The word “competition” is derived from the Latin “competere,” which means “strive together,” Schindler says. But he says athletes are indoctrinated with a self-glorifying mindset that has corrupted the word's original meaning.

Aware of the problem, Steffens, the Eagles' coach, regularly talks to his team about it.

“Guys, it’s not about you,” Steffens tells his players. “It’s about putting God first.”

During one pregame chapel service - a regular feature in the team's locker room - speaker Sam Blumenthal, a local businessman, reminds the team of this principle: It’s about “scoring souls, not scoring goals,” he tells them.

Through prayer - before and after each game - the team refocuses its attention on God.

“I think most high-level athletes pray to God for good individual performances and for their team to win,” Steffens says. “Our main prayer before games is for God to grant us strength and wisdom to play fair and Christ-like."

After the game, the team prays for its opponents and thanks God for the results, regardless of the outcome.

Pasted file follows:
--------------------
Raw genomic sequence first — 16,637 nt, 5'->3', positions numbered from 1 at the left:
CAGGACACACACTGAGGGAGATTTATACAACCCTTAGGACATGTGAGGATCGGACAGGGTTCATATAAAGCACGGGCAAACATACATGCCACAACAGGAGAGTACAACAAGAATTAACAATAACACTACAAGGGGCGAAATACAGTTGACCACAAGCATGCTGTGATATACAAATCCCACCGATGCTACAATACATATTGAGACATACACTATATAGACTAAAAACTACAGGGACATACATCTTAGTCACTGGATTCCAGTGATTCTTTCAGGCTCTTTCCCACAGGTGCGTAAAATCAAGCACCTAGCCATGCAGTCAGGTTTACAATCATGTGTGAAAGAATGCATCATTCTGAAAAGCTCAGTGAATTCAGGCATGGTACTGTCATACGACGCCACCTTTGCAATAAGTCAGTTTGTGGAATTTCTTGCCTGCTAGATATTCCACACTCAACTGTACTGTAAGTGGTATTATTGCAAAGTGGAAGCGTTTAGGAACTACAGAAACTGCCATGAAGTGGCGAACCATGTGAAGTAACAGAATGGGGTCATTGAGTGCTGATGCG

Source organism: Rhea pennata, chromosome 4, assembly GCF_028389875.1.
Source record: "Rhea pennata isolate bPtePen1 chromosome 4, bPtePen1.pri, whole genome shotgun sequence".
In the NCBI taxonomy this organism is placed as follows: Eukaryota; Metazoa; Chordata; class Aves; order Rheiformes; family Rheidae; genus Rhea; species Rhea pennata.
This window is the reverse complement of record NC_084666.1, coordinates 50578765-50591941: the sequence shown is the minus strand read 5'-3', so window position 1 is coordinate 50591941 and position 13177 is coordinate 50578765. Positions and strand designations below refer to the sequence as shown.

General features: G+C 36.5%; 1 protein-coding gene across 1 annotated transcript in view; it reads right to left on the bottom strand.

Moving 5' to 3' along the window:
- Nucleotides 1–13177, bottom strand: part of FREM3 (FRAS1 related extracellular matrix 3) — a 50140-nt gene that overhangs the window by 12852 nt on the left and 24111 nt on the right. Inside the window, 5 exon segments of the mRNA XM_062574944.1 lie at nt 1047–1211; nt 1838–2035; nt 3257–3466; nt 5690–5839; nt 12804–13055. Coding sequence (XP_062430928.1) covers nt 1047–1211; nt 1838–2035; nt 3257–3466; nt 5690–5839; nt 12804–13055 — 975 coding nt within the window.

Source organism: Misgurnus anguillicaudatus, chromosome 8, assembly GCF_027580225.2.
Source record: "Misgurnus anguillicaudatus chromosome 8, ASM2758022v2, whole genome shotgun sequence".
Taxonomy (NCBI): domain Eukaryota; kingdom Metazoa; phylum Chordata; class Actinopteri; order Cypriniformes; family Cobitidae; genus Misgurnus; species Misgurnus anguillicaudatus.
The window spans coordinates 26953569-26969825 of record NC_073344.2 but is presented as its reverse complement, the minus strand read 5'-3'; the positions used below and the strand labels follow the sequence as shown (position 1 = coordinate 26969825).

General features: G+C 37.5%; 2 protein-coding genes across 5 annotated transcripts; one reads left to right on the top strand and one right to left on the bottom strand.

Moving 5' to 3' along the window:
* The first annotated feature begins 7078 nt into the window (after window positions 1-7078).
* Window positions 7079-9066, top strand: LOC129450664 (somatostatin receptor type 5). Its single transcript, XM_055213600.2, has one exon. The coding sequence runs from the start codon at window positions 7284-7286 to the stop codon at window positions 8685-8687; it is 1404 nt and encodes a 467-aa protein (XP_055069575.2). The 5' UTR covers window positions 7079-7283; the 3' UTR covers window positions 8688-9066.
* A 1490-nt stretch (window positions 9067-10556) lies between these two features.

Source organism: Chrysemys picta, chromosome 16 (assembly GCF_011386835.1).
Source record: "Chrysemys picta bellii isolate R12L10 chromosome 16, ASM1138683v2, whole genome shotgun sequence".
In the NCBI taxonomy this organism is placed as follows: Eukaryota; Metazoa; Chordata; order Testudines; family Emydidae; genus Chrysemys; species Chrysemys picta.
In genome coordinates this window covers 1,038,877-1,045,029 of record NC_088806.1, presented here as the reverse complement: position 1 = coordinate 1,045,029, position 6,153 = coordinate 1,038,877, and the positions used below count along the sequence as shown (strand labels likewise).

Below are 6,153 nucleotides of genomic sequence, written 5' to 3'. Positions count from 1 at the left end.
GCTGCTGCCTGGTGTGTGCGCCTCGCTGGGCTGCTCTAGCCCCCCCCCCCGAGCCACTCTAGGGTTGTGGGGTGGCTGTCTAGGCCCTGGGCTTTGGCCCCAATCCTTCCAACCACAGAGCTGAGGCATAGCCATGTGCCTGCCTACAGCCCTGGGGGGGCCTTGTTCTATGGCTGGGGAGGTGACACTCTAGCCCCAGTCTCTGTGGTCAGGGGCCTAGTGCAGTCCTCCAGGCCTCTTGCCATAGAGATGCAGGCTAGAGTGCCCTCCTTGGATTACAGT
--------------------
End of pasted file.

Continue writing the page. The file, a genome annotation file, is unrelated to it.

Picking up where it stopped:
“We honor God whether we win, lose or draw,” Steffens says.

His players feel called by God to play for this team and want to “keep the main thing the main thing,” Steffens says. “And the main thing isn’t winning.”

“Priorities are well set and kept,” says goalie Eric Reed, 27. “It’s about living the gospel in a broken world - like in any job.”

The Eagles’ ministry can be seen in various ways around Charlotte, through weekly soccer camps, church involvement and inner-city ministry - as well as in their overseas tours.

This year, six players will travel to Trinidad to play soccer and do service work in the community. The team traveled to Jamaica last year, playing high-level opponents as well as spending time at an orphanage and a delinquent center.

Other recent destinations include Nigeria, Ethiopia, Colombia, Laos and Thailand. The team members who travel each raise a couple thousand dollars for the trips, believing they are preaching sermons through the way they play soccer overseas.

Locally, four players and two staffers have moved into four urban neighborhoods to lead the Urban Eagles, an outreach program directed at kids living in low-income housing.

“We’re a family,” Eagles forward and Urban Eagles volunteer Ben Page says. “The Lord has created this culture of love and acceptance, and the kids have responded.”

Page, 26, lives in Grier Heights in east Charlotte and has worked with the Urban Eagles since January 2010. Through this work, Page said he has realized that the unconditional love he is developing for the kids “is the love God has for me.”

In addition to soccer, the kids are taught basic manners and respect for one another. They learn how to struggle through difficult times and work hard.